HNA’s chairman, Wang Jian, falls to accidental death in France | Business News | SupChina

HNA’s chairman, Wang Jian, falls to accidental death in France

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Wang Jian 王健, the chairman of HNA (formerly Hainan Airlines), one of China’s largest conglomerates, died while on a tourist excursion during a business trip to France on July 3, CGTN reports. According to a statement from HNA, the 57-year-old sustained a serious injury from falling off a 15-meter-tall wall, and did not recover after receiving medical attention.

The company that he leaves behind was already in a tough place, and the tragedy only adds to the sense of uncertainty about its future.

  • HNA is one of China’s “gray rhinos,” called out by state media a year ago as the government cracked down on the country’s most heavily indebted companies. The meaning of the phrase is large and obvious – “dangers we ignore” until they start running too fast.
  • Wang had led his company through a dealmaking streak of jaw-dropping proportions. By the New York Times’s count (paywall), HNA had clinched 123 deals in just three years, landing the company more than $90 billion in debt.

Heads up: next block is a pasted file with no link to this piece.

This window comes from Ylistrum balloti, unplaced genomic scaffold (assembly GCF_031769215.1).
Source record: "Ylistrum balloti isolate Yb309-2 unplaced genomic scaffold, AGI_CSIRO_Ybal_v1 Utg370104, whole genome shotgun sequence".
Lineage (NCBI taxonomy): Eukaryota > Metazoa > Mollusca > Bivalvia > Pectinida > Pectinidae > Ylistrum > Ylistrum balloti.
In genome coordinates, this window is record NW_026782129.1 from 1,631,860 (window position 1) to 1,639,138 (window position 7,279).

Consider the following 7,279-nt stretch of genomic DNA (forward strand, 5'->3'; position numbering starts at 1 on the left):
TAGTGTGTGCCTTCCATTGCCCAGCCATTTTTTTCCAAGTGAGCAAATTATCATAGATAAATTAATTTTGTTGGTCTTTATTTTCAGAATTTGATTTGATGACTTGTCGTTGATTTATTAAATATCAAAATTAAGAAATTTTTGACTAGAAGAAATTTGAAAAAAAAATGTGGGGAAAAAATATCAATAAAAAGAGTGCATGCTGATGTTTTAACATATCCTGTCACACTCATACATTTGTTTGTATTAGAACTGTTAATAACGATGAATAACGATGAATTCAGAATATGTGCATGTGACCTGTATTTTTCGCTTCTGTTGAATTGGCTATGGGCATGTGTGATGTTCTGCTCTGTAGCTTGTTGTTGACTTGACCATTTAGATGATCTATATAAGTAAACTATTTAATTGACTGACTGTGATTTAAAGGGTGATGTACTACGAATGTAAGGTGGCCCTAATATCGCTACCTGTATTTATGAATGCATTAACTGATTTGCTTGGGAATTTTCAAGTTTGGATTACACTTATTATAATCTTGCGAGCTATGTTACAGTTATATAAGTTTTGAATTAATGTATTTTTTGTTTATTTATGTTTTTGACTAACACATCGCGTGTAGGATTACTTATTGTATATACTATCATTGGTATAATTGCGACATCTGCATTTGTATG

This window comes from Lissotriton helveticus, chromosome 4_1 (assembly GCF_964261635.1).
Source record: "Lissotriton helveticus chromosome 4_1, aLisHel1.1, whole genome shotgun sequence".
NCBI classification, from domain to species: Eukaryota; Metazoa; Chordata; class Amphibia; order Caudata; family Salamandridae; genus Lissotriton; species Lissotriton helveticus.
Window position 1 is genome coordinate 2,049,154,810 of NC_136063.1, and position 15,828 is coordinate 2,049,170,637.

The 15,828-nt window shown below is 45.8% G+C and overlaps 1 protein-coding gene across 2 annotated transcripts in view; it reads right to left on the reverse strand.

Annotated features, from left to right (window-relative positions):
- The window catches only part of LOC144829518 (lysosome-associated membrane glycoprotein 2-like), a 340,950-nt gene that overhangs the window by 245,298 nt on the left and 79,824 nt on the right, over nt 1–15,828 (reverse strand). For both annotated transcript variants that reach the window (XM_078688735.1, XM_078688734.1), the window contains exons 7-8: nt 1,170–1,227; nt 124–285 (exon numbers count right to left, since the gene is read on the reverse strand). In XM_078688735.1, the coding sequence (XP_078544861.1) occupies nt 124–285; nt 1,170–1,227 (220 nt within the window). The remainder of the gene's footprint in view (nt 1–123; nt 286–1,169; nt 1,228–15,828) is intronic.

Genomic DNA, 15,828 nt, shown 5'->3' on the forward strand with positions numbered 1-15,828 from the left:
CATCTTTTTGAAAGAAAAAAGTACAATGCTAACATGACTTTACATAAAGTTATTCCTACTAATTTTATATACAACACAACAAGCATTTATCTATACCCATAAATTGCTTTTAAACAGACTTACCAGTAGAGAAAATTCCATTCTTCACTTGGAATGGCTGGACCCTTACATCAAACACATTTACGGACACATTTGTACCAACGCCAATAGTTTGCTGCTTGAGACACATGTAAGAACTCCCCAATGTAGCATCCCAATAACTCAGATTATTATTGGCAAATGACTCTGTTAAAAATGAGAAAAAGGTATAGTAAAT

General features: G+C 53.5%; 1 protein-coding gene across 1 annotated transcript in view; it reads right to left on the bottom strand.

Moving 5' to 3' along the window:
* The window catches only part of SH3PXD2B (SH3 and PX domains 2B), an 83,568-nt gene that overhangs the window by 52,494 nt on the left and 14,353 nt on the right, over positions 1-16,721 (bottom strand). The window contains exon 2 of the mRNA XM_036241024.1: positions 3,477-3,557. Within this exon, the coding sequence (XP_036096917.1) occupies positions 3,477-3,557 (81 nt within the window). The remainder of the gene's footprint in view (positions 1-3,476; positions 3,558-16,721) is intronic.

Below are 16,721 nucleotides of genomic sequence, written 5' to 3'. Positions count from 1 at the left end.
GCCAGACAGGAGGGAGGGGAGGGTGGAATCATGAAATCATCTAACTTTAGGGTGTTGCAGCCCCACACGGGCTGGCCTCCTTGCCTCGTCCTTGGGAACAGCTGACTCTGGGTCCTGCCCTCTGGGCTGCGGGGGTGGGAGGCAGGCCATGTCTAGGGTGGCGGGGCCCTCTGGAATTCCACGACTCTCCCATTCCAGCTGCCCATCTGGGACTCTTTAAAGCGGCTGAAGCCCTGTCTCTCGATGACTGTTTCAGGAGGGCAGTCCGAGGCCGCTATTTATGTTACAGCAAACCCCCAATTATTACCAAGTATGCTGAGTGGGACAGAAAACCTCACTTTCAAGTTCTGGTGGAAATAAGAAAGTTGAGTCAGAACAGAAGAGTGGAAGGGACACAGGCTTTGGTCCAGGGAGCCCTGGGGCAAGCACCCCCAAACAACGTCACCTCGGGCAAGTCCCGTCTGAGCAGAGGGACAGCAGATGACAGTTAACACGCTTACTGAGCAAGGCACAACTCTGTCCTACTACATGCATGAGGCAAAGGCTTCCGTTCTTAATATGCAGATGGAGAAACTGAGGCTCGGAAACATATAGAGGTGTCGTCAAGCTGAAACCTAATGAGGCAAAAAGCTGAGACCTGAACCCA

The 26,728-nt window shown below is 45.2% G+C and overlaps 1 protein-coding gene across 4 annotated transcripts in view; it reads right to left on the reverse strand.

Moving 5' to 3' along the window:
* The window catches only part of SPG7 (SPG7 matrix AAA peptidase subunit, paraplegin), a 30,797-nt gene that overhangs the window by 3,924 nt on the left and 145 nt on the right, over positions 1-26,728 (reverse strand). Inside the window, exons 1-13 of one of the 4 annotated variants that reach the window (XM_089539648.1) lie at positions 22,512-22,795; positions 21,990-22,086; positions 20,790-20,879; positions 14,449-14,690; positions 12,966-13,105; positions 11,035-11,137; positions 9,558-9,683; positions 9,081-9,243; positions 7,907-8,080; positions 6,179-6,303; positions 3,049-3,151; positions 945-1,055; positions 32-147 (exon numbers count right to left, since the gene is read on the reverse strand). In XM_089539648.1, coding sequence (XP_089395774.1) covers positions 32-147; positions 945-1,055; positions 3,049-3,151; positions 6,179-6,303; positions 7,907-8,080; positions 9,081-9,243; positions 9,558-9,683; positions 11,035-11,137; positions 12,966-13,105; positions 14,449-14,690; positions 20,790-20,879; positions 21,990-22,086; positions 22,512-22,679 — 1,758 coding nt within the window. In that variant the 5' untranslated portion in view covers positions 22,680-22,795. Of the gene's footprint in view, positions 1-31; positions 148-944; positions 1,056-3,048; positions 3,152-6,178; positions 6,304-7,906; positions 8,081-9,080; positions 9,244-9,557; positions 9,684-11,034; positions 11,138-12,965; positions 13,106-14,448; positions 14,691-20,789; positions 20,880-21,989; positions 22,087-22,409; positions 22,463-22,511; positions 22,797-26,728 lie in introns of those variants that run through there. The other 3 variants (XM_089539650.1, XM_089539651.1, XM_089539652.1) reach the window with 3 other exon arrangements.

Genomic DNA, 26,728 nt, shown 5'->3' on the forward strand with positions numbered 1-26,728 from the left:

• Shares of HNA subsidiaries sunk upon news of Wang’s death, Caixin reports, with “three mainland-listed units that are still trading lost between 1% and 4.3% during the day.” Many other subsidiaries have suspended trading for months during HNA’s debt-restructuring process.
  • A third of the company’s debt is due this year, and the conglomerate has been scrambling to sell off assets to make ends meet, going so far as to announce it was exiting its $6.3 billion stake in Hilton in April.
  • The sell-offs this year have neared $15 billion, according to Bloomberg (paywall), which reported that the People’s Bank of China offered in June to help pitch in and “support HNA’s future bond issues.”
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Lucas Niewenhuis

Lucas Niewenhuis is an associate editor at SupChina who helps curate daily news and produce the company's newsletter, app, and website content. Previously, Lucas researched China-Africa relations at the Social Science Research Council and interned at the Council on Foreign Relations in New York. He has studied Chinese language and culture in Shanghai and Beijing, and is a graduate of the University of Michigan.